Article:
Joe Biden reflected on son Beau — who died at age 46 after a battle with brain cancer — in a deeply moving speech to mark Memorial Day.
Joe Biden, 78, visited the grave of his late son Beau with his grandson Hunter, 15. The two shared a touching moment as Joe embraced Beau’s younger child as they walked side by side in photos captured on Sunday, May 30th. Joe and Hunter were joined by First Lady Jill Biden, 69, and the president’s daughter Ashley, 39, as they marked the sixth anniversary of Beau’s death in Wilmington, Delaware. In the photos, Joe looked sombre as the glanced at his teenage grandson, who kept his face hidden behind a black face mask.
Joe spoke candidly about Beau, who lost his battle to brain cancer in 2015 at just 46 years old, after a visit to St. Joseph’s church — also Beau’s burial site. “As many of you know this is a hard day for us. Six years ago today, Hunter lost his dad and I lost my son,” Joe said at at Memorial Day service at the Veterans Memorial Park. “If he were here, he would be here as well paying his respects to all those who gave so much for our country. A lot of time passes, but you all know as well as I do that the moment that we celebrate it is the toughest day of the year. We’re honored but it’s a tough day,” he said in the deeply emotional address.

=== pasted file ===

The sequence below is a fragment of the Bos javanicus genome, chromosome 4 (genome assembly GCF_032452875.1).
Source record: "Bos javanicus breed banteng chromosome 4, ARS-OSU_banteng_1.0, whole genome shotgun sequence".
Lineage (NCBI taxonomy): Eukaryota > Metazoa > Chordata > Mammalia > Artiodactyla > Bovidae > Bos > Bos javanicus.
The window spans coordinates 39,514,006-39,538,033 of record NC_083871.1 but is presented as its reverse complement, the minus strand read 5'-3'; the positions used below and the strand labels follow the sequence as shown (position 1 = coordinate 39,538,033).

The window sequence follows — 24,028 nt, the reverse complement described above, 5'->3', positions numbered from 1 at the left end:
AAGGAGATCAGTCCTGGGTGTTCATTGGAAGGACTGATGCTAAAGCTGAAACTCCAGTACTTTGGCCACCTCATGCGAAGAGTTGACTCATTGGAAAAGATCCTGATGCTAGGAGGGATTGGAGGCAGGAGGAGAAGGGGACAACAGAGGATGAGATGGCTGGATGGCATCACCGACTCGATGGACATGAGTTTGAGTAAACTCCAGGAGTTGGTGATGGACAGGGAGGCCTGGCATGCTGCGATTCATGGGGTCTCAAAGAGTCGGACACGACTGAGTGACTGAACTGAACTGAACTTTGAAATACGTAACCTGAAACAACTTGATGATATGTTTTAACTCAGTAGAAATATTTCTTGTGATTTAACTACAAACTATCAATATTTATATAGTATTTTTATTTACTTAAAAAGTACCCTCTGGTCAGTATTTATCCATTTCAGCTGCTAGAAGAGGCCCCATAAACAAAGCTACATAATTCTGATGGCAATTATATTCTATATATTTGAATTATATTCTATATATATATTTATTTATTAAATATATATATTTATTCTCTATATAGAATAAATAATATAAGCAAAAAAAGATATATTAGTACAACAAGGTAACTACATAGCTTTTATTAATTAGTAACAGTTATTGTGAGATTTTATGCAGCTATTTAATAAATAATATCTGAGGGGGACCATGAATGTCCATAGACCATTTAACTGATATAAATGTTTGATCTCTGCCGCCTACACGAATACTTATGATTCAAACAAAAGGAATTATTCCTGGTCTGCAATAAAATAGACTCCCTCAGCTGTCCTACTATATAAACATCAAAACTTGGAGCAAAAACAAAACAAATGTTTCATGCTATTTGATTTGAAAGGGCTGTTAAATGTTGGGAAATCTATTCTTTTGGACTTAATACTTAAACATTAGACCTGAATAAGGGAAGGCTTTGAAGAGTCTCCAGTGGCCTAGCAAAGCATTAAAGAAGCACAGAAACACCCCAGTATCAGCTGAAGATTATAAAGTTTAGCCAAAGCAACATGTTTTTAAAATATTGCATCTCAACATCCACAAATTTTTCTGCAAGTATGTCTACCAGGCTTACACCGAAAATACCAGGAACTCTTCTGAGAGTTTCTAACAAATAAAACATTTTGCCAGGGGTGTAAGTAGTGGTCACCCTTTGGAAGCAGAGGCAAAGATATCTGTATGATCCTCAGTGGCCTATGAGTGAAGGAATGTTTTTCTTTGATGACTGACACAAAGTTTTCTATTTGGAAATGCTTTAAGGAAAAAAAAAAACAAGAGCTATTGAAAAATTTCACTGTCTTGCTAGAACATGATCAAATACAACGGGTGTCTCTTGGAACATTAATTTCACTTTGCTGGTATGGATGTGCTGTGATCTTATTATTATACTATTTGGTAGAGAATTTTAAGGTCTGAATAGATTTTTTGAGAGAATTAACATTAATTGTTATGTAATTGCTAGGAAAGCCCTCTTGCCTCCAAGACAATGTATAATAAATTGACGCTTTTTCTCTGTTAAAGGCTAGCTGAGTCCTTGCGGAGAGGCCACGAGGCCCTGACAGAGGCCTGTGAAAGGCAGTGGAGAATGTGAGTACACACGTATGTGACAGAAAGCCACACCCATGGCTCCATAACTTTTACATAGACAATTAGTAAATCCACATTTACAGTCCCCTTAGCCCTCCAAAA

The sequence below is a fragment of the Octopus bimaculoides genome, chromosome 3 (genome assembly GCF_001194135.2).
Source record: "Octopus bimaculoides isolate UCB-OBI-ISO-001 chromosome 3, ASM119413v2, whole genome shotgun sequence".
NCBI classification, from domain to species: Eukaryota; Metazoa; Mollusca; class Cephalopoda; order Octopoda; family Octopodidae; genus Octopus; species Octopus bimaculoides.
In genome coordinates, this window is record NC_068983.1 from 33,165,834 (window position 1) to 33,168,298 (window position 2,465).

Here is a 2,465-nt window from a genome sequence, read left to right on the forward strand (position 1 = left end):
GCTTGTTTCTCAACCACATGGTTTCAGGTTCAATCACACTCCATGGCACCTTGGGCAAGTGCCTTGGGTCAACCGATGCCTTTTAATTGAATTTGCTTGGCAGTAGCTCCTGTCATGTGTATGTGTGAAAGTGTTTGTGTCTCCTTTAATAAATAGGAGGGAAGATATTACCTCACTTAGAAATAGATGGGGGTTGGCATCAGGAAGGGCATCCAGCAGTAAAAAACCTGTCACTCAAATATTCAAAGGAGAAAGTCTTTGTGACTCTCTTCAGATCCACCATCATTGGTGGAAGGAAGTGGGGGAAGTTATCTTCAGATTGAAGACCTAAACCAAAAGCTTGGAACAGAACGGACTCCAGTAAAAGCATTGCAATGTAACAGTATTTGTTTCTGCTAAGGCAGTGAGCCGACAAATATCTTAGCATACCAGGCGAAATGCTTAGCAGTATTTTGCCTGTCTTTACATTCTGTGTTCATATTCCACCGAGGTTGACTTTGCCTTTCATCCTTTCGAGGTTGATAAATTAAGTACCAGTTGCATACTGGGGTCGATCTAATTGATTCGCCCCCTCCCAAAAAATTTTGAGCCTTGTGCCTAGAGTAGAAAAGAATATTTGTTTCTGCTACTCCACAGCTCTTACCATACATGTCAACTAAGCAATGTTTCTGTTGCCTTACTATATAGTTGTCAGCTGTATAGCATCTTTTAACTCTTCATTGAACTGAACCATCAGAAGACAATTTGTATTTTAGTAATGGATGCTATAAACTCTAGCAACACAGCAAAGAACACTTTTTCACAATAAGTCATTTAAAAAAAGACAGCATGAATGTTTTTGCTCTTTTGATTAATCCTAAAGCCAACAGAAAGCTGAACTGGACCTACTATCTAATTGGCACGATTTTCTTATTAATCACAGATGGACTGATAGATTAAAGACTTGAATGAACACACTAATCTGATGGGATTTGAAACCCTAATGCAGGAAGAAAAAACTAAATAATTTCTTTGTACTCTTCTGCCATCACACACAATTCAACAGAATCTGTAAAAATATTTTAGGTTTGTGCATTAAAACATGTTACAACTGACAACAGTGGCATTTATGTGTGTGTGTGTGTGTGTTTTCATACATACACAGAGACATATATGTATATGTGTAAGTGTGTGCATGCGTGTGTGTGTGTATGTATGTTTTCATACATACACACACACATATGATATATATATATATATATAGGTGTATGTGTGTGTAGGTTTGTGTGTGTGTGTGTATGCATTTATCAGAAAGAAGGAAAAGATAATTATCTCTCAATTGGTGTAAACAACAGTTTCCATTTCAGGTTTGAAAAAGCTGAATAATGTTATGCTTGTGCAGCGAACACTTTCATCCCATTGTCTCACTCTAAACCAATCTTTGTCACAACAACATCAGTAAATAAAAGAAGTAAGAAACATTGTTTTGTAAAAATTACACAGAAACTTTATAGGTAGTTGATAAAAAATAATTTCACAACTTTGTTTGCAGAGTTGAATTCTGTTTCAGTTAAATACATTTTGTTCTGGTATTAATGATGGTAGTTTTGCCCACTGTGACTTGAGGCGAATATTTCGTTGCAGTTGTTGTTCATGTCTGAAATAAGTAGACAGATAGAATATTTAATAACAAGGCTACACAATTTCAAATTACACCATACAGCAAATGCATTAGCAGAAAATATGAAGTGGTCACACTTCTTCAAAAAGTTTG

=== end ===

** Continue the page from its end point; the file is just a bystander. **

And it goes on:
“Brings back everything. So I can’t thank you enough for your continued service to the country,” he said to the audience of service members and their family, reminding them that their late children “live in your hearts and in their children as well.” He added, “Thank you for allowing us to grieve together today.” In other photos, he was seen shaking hands with church officials as Hunter stood by his side. Wearing a dapper navy suit and tie, the Pennsylvania native still managed to crack a smile through the emotions of the day. In addition to Hunter, 15, Beau was also father to daughter Natalie, 16.
Just days ago, Joe also shared touching words about Beau’s decision to join the Delaware National Guard unit in Iraq. “He gave up the seat and had the courage to appoint a fellow who had been a Republican attorney general as attorney general while he went. The proudest thing he ever did,” the president said on Friday, May 28. “He spent a year in Iraq. And it was — it was one of the great honors of his life to do it. Won the Bronze Star, the Conspicuous Service Medal, and other awards — like many of you have — but he never, ever talked about it,” he said.